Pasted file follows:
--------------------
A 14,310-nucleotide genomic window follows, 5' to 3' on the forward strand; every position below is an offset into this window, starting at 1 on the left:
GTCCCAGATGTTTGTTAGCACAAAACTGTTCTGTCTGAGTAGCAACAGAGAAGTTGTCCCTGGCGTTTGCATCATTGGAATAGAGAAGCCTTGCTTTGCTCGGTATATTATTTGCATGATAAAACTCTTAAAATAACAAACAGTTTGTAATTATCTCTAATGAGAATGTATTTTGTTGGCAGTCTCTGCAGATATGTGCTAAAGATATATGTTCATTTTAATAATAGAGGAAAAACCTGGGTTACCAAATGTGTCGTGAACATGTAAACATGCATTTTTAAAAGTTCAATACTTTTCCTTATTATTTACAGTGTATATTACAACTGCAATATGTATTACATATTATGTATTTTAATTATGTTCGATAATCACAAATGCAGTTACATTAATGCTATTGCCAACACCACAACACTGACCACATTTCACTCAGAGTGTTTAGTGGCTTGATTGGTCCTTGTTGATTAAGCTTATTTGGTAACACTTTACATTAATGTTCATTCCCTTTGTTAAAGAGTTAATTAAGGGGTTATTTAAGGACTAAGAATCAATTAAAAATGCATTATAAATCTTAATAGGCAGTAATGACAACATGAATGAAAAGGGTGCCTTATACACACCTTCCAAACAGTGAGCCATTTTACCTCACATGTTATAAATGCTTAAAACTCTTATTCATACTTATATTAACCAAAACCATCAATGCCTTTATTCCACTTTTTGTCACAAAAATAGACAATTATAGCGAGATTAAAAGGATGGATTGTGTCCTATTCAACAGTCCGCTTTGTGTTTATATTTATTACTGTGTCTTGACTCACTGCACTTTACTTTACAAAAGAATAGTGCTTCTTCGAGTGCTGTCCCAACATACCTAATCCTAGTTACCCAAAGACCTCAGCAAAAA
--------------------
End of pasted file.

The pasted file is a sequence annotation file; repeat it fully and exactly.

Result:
A 14,310-nucleotide genomic window follows, 5' to 3' on the forward strand; every position below is an offset into this window, starting at 1 on the left:
GTCCCAGATGTTTGTTAGCACAAAACTGTTCTGTCTGAGTAGCAACAGAGAAGTTGTCCCTGGCGTTTGCATCATTGGAATAGAGAAGCCTTGCTTTGCTCGGTATATTATTTGCATGATAAAACTCTTAAAATAACAAACAGTTTGTAATTATCTCTAATGAGAATGTATTTTGTTGGCAGTCTCTGCAGATATGTGCTAAAGATATATGTTCATTTTAATAATAGAGGAAAAACCTGGGTTACCAAATGTGTCGTGAACATGTAAACATGCATTTTTAAAAGTTCAATACTTTTCCTTATTATTTACAGTGTATATTACAACTGCAATATGTATTACATATTATGTATTTTAATTATGTTCGATAATCACAAATGCAGTTACATTAATGCTATTGCCAACACCACAACACTGACCACATTTCACTCAGAGTGTTTAGTGGCTTGATTGGTCCTTGTTGATTAAGCTTATTTGGTAACACTTTACATTAATGTTCATTCCCTTTGTTAAAGAGTTAATTAAGGGGTTATTTAAGGACTAAGAATCAATTAAAAATGCATTATAAATCTTAATAGGCAGTAATGACAACATGAATGAAAAGGGTGCCTTATACACACCTTCCAAACAGTGAGCCATTTTACCTCACATGTTATAAATGCTTAAAACTCTTATTCATACTTATATTAACCAAAACCATCAATGCCTTTATTCCACTTTTTGTCACAAAAATAGACAATTATAGCGAGATTAAAAGGATGGATTGTGTCCTATTCAACAGTCCGCTTTGTGTTTATATTTATTACTGTGTCTTGACTCACTGCACTTTACTTTACAAAAGAATAGTGCTTCTTCGAGTGCTGTCCCAACATACCTAATCCTAGTTACCCAAAGACCTCAGCAAAAA